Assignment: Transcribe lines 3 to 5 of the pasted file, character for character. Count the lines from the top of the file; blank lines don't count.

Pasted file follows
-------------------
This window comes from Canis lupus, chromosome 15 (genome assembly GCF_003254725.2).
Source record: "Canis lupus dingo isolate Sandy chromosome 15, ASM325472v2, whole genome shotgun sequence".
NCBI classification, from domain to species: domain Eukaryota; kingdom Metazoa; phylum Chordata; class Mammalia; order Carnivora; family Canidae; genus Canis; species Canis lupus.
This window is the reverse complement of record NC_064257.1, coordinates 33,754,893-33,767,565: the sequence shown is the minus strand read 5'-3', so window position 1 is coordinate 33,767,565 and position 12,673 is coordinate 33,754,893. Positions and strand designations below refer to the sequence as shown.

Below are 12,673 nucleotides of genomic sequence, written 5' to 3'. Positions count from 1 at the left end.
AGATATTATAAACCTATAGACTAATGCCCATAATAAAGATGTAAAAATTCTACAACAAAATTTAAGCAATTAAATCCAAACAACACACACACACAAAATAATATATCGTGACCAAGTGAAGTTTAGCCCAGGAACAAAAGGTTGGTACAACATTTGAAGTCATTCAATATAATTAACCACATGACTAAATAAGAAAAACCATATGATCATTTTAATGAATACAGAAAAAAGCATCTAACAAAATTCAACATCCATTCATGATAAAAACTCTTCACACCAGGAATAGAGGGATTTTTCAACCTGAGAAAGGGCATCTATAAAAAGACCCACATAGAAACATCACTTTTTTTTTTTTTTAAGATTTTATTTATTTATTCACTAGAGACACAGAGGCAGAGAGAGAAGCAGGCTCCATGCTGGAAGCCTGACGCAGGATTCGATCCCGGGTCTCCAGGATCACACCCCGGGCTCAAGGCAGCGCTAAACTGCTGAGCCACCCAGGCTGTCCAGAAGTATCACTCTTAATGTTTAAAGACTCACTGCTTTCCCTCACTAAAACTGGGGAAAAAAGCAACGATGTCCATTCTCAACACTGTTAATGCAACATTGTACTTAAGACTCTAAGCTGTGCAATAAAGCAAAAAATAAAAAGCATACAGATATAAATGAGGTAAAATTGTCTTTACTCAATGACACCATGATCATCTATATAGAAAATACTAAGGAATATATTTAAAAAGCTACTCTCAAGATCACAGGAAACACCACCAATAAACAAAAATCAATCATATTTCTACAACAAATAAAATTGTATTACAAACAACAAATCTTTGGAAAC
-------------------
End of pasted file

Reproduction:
NCBI classification, from domain to species: domain Eukaryota; kingdom Metazoa; phylum Chordata; class Mammalia; order Carnivora; family Canidae; genus Canis; species Canis lupus.
This window is the reverse complement of record NC_064257.1, coordinates 33,754,893-33,767,565: the sequence shown is the minus strand read 5'-3', so window position 1 is coordinate 33,767,565 and position 12,673 is coordinate 33,754,893. Positions and strand designations below refer to the sequence as shown.

Below are 12,673 nucleotides of genomic sequence, written 5' to 3'. Positions count from 1 at the left end.